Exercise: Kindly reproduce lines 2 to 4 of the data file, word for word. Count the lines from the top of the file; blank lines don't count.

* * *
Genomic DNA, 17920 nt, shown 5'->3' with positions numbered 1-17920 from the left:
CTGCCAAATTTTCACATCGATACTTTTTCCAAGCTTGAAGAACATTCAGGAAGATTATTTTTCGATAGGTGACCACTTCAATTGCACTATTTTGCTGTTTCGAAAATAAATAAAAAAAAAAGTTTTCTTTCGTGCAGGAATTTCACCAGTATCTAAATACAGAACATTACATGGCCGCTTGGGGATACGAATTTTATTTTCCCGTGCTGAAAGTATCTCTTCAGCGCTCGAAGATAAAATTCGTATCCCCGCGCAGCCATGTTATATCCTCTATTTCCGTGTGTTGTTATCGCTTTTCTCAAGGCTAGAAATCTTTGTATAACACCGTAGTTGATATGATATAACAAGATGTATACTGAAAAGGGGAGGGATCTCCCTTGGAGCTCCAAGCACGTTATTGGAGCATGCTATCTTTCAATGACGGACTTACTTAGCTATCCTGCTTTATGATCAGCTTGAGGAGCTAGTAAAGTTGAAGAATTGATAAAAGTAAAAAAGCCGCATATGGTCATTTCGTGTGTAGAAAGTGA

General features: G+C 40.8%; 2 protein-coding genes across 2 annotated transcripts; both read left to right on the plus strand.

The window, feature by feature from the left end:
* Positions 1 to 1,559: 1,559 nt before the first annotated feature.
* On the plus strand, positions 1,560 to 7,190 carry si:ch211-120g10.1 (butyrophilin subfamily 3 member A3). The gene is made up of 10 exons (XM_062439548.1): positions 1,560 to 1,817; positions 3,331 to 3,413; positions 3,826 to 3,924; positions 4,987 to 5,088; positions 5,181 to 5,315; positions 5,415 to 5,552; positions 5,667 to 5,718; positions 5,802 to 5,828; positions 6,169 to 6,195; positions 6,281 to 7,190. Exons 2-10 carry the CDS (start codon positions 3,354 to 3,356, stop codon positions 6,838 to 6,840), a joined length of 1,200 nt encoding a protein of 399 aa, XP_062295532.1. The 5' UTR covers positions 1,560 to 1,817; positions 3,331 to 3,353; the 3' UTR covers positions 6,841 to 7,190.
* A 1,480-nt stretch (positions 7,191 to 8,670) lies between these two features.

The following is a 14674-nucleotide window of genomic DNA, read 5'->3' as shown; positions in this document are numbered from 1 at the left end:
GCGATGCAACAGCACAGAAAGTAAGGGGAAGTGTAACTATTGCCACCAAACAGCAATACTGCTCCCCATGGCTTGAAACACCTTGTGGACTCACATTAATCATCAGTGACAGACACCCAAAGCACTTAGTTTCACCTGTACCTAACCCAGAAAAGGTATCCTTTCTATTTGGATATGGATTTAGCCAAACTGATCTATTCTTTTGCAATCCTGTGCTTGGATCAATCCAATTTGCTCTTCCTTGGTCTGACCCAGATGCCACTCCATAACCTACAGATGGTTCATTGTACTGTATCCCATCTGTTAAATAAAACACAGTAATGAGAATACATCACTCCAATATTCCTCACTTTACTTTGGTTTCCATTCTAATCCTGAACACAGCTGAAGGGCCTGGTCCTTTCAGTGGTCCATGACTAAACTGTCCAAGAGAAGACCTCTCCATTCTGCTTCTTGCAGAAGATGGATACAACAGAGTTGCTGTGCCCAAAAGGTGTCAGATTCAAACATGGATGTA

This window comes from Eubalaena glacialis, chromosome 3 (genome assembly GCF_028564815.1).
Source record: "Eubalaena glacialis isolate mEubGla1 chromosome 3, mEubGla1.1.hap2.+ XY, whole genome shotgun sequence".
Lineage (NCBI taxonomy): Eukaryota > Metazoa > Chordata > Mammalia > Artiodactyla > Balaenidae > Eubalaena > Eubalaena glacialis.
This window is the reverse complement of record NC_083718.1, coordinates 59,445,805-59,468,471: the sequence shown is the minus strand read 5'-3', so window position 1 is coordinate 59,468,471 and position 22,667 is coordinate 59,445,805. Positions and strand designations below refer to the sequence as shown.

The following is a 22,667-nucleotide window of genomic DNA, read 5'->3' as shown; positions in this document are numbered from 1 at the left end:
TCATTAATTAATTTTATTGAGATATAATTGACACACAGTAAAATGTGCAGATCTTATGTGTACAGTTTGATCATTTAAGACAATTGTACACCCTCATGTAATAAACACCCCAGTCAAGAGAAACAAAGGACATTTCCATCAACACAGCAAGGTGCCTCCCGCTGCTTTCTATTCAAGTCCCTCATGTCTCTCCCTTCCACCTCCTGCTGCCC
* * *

CTGCCAAATTTTCACATCGATACTTTTTCCAAGCTTGAAGAACATTCAGGAAGATTATTTTTCGATAGGTGACCACTTCAATTGCACTATTTTGCTGTTTCGAAAATAAATAAAAAAAAAAGTTTTCTTTCGTGCAGGAATTTCACCAGTATCTAAATACAGAACATTACATGGCCGCTTGGGGATACGAATTTTATTTTCCCGTGCTGAAAGTATCTCTTCAGCGCTCGAAGATAAAATTCGTATCCCCGCGCAGCCATGTTATATCCTCTATTTCCGTGTGTTGTTATCGCTTTTCTCAAGGCTAGAAATCTTTGTATAACACCGTAGTTGATATGATATAACAAGATGTATACTGAAAAGGGGAGGGATCTCCCTTGGAGCTCCAAGCACGTTATTGGAGCATGCTATCTTTCAATGACGGACTTACTTAGCTATCCTGCTTTATGATCAGCTTGAGGAGCTAGTAAAGTTGAAGAATTGATAAAAGTAAAAAAGCCGCATATGGTCATTTCGTGTGTAGAAAGTGA

General features: G+C 40.8%; 2 protein-coding genes across 2 annotated transcripts; both read left to right on the plus strand.

The window, feature by feature from the left end: